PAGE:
“But How Did You Feel?” A Reflection on Welfare, Community, and Love

On Thursday, October 18, 2018, twenty Lehigh Valley residents came together to address the painful stigmas surrounding welfare in the U.S. This free public event was part of an ongoing discussion series hosted by Tackling T.I.N.A., an organization that aims to broaden the local community’s understanding of economic justice. The discussion series serves as a place where community members can imagine more equitable alternatives to the current economic system and build a sense of community around issues that matter locally.

Given the difficult and often personal content of our discussion topics, these events typically contain a high degree of self-reflection and revelatory storytelling. October’s discussion took this practice to a whole other level as the group moved seamlessly between our reading of Andrea Louise Campbell’s Trapped in America’s Safety Net and our own experiences with the welfare system.

Then, suddenly, something happened.

The discussion shifted from an intellectual exercise to a deeply moving community experience where we felt—rather than understood—the injustice of the welfare system. We confronted the crippling paradoxes of welfare policy together. We asked why our nation provides so little to the most vulnerable and yet so much to the corporate elite who take home millions in tax benefits; why those who qualify for aid rarely claim the full extent of their benefits; why the image of “deserving” and “undeserving” poor has become the de facto language of welfare politics. And, finally, we asked why public narratives of poverty are so terribly cruel that even those who pull themselves out of the welfare system carry a sense of shame with them for the rest of their lives.

But mostly we talked about the need for empathetic communities.

Campbell’s book. Photo courtesy of Campbell’s website.

bell hooks talks a lot about love and communion as the basis of building community. Ever since our last discussion, I have been thinking seriously about what these theories look like in practice, and if Tackling T.I.N.A. can create such spaces in the Lehigh Valley—places where people can feel things together without judgment or contempt. I certainly didn’t expect as much openness as I saw on this taboo subject. Perhaps there’s some love in this willingness to share our personal experiences with others, to be vulnerable together. Perhaps this exchange of thoughts and feelings served as the practice of communion, participating—as we were—in a shared emotional experience.

Without love, there can be no real understanding and no real justice. Our discussion group recognized this fact over and over again in our 90 minutes together. We discovered that personal stories must be put front and center in the fight for welfare reform, that without faces and without identities, poor folks will never be able to earn the recognition they need to make lasting change. Voices matter. Stories matter. The myth of the bootstrap narrative must finally be put to rest to make room in the public consciousness for the multitude of real poverty narratives that this fantasy obscures. Our appetite for well-intentioned success narrative of those who escape the cycle of poverty must be tempered with the millions of stories of those who did not.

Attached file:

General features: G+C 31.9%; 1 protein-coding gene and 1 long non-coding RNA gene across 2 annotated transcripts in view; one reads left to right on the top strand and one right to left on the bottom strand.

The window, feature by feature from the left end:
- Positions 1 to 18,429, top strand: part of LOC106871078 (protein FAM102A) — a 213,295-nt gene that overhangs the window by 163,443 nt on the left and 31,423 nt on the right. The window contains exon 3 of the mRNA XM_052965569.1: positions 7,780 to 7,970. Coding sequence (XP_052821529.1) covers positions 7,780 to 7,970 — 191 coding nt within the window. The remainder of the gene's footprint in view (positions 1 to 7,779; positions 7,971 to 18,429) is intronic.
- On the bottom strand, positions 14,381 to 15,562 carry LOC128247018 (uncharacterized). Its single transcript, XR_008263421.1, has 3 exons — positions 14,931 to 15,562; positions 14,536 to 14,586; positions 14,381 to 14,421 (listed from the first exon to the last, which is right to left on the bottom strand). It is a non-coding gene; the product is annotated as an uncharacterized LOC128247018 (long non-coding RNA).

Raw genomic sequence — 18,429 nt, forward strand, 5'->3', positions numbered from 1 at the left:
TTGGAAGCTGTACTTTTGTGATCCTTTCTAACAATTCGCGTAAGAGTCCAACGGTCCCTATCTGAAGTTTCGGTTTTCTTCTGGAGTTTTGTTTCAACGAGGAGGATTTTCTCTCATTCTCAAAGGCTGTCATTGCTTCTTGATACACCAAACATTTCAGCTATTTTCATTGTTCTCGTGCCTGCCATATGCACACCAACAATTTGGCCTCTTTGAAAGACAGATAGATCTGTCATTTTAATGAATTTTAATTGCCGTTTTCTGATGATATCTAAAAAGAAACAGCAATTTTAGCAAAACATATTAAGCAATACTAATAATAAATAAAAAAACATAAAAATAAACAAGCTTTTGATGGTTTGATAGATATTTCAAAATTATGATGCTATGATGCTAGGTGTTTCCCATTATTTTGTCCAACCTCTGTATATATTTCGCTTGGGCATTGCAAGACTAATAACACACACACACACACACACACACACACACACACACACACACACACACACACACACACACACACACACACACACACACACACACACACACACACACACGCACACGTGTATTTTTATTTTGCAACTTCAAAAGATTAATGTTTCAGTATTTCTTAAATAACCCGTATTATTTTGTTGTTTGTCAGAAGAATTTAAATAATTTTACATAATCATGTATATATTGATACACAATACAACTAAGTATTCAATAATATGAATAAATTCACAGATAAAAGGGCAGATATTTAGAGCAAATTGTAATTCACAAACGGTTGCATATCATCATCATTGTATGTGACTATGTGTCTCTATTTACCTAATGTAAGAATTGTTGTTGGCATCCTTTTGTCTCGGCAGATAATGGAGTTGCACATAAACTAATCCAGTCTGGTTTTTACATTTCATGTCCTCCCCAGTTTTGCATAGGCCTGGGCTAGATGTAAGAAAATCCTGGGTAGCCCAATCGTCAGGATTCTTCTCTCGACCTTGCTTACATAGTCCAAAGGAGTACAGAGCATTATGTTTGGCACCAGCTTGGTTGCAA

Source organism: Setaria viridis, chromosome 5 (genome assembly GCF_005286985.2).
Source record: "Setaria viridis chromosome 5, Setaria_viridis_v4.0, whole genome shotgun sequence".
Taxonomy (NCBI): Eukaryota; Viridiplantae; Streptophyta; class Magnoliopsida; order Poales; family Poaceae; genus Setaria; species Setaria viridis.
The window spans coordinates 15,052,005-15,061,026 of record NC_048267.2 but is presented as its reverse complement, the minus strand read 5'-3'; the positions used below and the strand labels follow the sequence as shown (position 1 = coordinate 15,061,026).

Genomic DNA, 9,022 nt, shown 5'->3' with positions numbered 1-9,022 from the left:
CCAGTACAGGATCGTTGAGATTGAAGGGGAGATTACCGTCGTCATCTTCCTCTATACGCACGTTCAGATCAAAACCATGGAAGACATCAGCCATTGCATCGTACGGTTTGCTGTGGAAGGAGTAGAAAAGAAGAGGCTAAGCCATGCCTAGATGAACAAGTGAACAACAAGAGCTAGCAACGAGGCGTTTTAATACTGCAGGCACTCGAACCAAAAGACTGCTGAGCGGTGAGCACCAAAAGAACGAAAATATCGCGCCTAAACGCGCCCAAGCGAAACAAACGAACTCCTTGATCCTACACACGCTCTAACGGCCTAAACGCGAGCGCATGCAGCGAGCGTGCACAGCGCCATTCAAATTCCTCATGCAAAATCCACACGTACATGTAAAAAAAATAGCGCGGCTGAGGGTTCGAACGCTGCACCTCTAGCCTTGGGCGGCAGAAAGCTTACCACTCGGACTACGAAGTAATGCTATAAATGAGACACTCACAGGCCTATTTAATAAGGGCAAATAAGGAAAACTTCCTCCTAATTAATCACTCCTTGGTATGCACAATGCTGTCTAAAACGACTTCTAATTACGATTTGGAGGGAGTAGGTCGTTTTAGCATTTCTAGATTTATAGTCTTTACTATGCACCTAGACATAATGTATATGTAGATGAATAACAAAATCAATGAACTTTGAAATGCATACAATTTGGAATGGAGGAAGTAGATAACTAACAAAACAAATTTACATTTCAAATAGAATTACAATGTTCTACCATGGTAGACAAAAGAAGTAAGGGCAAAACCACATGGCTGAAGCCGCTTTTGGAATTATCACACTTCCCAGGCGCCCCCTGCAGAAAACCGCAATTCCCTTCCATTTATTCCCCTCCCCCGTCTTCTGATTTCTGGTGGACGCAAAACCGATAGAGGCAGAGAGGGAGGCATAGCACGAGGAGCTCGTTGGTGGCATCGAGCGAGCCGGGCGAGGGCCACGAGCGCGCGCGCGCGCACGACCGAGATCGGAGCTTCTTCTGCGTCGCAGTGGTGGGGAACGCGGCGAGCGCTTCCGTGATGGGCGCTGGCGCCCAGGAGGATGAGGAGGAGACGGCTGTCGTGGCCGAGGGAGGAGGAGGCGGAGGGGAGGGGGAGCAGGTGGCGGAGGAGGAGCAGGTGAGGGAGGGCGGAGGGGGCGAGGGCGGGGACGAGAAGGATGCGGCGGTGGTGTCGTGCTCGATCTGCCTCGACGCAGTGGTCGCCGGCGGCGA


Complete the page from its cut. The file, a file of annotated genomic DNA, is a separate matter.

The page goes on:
We cannot be duped into believing the welfare system is working because of a few exceptional cases. In Teaching to Transgress, hooks speaks at length about the importance of recognizing pain and working through that pain together as part of a community. But this can only be done if that pain is first expressed openly and honestly, which is something that cannot happen when a community is divided. Poverty is pain—lots of it—and personal narratives can make this reality visible to the many who cannot see through the misleading stereotypes and potent stigmas that surround the issue.

Andrea Louise Campbell tells her readers that “two-thirds of Americans live in a household where someone will enroll in a means-tested program between ages 18 and 64.” This statistic startles a population that prides itself on their self-sufficiency and independence. But it need not frighten us. Instead, let it serve as a reminder that we are not, and never have been, the rugged individualists we have so often imagined ourselves to be. We are a nation of families, neighbors, and friends. We are a nation of networks. We are a nation rooted in community upon community. We are never alone and we should not be expected to make it alone because no one ever has.

Life is marked by a profound interdependence. bell hooks recognizes this in her writing, and I recognized it a month ago as I listened to the stories of my neighbors, friends, and colleagues. hooks celebrates the promise of community and the liberating possibilities of love. And yet she also identifies the challenges that come along with building community: the struggles for voice and recognition; the countless obstacles that stand in the way of true mutuality; the inequality entwined in otherwise loving relationships. Given the immense challenges involved in creating a truly interdependent and loving community, it is no wonder we cling so tightly to the myth of independence. It would be painful to give it up.

But, just imagine the possibilities in letting go of that fantasy. Imagine saying yes to our common humanity, yes to uplifting relationships, yes to communion, yes to mutual regard and recognition. Imagine saying yes to love—yes to expansive, outward-facing, life-sustaining love. It is possible, and it begins with hearing what others are trying to tell you. So, please, listen carefully.


*Feature photo of Cafe the Lodge, where this discussion was held. Photo credits: James McAdams*

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